Kam reveled that there was another soldier who helped her, probably without being aware of what she was doing. "I didn't think much of it. After this idea came to mind, I asked one of the soldiers in the computers department to burn the entire documents folder for me, which was on my computer."
She said that the soldier who burned the documents onto the disc did not ask questions and if she had made it difficult for her, she would probably back down from her intent.
"I don't know if I should call it spontaneity, when this thing entered my mind. I copied it all. I didn’t sort the files, I took as it was," Kam told the court. When she returned home that day, she said that she took out the disc from her bag and left it on the table in her room. "I copied it to my home computer at some point, I don't remember if it was the same day or several days later," she said.
Meanwhile, Kam completed her military service and started working in the Walla website. "The military service became a distant memory and it was less on my mind. One evening I was bored, I organized things on my computer and saw the documents. I said I would recall my army period, I looked at it but it didn’t interest me," she said.
However, the documents did not remain in her computer for long. "In the summer of 2008, I thought perhaps it was time to make use of the documents. I didn’t remember what the documents contained. It was exactly two years since the end of the war and I remembered that I had these investigations of the war."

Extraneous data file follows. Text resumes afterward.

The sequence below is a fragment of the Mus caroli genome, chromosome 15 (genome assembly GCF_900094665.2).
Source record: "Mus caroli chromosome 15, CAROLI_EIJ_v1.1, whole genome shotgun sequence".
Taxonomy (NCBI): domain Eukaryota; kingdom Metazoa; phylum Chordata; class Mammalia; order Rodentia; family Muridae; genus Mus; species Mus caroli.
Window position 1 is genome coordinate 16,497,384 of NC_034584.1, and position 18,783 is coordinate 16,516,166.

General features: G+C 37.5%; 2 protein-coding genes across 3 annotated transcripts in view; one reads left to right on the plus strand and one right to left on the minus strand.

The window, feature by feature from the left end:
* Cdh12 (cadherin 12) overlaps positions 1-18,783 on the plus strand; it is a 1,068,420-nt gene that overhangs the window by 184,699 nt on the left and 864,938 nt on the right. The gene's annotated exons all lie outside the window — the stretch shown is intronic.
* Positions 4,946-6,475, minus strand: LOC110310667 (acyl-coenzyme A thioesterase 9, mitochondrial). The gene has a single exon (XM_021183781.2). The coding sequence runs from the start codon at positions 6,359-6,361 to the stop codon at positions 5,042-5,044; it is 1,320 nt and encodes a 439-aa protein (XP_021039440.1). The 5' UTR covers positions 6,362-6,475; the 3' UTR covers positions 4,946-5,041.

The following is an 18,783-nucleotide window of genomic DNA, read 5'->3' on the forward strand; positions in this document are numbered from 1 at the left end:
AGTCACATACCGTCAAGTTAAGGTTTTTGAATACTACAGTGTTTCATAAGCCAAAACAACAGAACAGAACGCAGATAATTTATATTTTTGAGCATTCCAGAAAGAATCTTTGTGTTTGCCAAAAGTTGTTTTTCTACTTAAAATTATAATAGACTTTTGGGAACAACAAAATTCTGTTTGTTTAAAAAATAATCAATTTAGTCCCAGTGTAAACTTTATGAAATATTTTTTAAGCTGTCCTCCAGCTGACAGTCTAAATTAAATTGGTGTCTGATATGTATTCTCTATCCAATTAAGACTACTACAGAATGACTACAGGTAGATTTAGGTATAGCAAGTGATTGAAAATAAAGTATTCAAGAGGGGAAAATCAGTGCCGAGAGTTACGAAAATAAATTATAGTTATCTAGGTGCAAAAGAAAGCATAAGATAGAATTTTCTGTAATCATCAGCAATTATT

Kam met Haaretz reporter Uri Blau, who published the story about the documents he received, at a conference in Tel Aviv. Several days later the two traveled to Jerusalem together. "During the trip, I told him that I had things that would be of interest to him," Kam said in her testimony. "I didn’t elaborate because I didn’t remember what was there, I didn’t review the documents."
Haaretz reporter Uri Blau (Photo: Yaron Brenner)
Kam said that Blau was excited by the documents. "I didn’t realize the significance he had placed on the documents." Blau told her that he was planning on focusing on the targeted assassinations subject and the two began holding phone conversations to discuss "technical matters."
'Thoughtless and rash'
After Blau ran his story that included scanned documents, Kam was not concerned that his source would be traced. "I didn’t think about it at the time. My experience as a source was limited at the time, I didn’t see the risk during the publication," she said in court.
According to Kam, "I knew that what I did was wrong and I didn’t want to get punished over it. I also asked Blau not to tell people at Haaretz that he got the documents from me."
During her testimony, Kam was asked by the prosecutor how she views her actions. "It was thoughtless and rash. It shouldn’t have been done and I regret it."
She also described how she felt after Blau's story was published. "It was perceived as something very noble and pro-human rights. I felt good that I was part of it because it suddenly got this moral aura. The moral consideration I attributed to myself during the interrogations wasn’t really there when I burned the documents because I didn’t understand the significance of what was there," she said.